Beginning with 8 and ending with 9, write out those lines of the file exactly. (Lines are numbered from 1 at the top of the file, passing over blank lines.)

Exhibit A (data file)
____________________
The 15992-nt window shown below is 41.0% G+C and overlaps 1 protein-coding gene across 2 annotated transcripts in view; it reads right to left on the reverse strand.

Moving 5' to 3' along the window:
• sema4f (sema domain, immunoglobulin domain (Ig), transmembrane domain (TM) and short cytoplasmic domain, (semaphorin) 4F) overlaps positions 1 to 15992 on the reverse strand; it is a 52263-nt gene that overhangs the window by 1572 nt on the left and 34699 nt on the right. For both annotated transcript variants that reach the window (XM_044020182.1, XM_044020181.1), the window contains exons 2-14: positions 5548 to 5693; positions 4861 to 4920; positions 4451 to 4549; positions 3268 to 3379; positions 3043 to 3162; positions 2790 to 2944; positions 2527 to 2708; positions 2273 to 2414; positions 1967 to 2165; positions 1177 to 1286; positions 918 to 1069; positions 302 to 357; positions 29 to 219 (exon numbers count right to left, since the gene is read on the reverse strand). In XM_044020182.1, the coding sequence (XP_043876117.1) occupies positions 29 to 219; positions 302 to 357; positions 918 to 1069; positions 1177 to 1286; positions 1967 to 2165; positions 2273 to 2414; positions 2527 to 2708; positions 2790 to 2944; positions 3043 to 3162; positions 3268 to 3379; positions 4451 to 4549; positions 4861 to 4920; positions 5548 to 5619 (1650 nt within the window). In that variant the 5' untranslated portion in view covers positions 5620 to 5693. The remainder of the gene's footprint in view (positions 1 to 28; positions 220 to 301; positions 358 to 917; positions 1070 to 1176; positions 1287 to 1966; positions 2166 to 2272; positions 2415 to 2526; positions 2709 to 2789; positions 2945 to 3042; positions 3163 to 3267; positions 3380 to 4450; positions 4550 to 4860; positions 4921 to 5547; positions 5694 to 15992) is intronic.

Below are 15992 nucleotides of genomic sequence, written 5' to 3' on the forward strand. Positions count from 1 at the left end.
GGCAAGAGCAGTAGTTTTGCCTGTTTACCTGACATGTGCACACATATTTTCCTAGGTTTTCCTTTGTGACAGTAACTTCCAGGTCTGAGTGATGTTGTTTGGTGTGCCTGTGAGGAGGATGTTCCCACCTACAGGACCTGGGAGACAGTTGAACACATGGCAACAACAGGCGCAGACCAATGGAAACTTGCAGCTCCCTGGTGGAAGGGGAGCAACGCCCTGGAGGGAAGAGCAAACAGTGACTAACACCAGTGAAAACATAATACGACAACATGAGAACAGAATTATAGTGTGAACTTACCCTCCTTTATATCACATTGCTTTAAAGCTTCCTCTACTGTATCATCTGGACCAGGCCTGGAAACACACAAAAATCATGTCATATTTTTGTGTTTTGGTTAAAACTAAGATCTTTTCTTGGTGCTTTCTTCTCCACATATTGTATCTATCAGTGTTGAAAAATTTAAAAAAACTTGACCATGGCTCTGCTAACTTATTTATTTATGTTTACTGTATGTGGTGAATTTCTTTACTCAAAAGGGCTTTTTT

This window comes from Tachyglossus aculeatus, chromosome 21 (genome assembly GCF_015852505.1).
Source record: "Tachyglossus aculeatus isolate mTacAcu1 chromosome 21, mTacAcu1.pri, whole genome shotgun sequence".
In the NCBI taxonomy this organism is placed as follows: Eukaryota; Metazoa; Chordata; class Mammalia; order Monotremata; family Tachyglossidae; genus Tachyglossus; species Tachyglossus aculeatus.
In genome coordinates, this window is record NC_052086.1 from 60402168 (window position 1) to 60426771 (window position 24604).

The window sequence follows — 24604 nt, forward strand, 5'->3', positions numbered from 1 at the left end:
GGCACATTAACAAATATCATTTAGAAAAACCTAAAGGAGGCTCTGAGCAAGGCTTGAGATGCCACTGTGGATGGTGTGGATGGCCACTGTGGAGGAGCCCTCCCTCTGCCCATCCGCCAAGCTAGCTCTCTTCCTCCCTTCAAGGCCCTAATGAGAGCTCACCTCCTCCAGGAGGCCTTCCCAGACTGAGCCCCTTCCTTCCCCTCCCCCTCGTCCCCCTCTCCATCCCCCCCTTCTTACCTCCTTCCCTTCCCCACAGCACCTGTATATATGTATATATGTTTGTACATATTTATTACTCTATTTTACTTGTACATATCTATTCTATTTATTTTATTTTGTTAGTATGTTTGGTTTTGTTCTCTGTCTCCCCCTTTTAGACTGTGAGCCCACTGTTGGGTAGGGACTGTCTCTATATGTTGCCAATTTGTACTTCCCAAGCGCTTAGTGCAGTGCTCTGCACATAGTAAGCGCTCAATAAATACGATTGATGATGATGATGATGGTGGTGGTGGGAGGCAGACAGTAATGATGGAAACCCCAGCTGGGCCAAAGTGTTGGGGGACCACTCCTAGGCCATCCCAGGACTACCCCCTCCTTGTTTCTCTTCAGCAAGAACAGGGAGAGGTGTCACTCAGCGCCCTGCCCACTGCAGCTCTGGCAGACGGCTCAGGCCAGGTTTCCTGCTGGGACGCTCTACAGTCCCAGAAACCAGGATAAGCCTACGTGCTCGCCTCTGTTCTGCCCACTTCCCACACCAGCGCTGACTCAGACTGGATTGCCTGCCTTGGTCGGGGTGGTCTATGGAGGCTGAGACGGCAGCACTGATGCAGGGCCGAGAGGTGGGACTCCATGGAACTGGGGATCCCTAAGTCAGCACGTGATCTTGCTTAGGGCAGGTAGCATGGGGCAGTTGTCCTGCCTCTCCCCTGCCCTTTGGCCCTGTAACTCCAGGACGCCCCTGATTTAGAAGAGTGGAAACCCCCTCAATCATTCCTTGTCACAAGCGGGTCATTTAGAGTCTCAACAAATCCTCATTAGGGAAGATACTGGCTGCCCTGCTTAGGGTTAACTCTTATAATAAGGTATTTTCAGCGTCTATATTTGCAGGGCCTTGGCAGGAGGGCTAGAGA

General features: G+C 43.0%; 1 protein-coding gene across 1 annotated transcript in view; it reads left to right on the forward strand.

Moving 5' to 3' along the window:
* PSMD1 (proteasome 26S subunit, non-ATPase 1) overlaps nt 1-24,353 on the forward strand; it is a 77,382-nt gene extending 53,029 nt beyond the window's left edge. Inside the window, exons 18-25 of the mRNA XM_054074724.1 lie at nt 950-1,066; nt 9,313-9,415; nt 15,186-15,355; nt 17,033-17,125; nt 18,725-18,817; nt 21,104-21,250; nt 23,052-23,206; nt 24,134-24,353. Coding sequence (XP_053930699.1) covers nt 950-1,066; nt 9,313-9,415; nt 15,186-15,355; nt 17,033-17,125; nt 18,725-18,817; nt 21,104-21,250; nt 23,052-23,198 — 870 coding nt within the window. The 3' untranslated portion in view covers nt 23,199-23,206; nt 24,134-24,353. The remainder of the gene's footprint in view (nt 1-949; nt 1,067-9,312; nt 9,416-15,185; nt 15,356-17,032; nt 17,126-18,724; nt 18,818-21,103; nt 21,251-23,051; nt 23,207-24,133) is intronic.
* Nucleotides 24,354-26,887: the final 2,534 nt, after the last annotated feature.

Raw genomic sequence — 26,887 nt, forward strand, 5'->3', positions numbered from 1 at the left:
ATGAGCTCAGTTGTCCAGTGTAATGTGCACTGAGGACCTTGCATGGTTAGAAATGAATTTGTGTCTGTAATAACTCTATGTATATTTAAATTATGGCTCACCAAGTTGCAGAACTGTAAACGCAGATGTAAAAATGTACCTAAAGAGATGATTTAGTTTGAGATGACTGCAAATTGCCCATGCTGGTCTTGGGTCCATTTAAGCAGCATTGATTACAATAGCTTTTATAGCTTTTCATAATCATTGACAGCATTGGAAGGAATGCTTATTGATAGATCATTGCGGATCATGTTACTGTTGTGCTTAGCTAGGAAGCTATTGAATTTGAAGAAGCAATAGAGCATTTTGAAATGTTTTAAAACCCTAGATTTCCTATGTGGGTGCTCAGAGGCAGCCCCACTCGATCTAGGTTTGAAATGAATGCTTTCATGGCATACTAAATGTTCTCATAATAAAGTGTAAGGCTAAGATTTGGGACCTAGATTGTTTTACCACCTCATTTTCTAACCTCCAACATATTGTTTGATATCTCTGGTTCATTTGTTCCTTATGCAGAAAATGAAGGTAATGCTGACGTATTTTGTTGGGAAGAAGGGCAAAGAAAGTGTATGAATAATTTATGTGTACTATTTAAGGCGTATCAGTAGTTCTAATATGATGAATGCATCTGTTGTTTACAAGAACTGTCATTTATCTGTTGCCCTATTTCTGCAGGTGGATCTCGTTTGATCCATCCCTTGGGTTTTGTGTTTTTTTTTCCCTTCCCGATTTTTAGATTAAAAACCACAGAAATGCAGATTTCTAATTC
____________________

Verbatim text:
In the NCBI taxonomy this organism is placed as follows: Eukaryota; Metazoa; Chordata; class Mammalia; order Monotremata; family Tachyglossidae; genus Tachyglossus; species Tachyglossus aculeatus.
In genome coordinates, this window is record NC_052086.1 from 60402168 (window position 1) to 60426771 (window position 24604).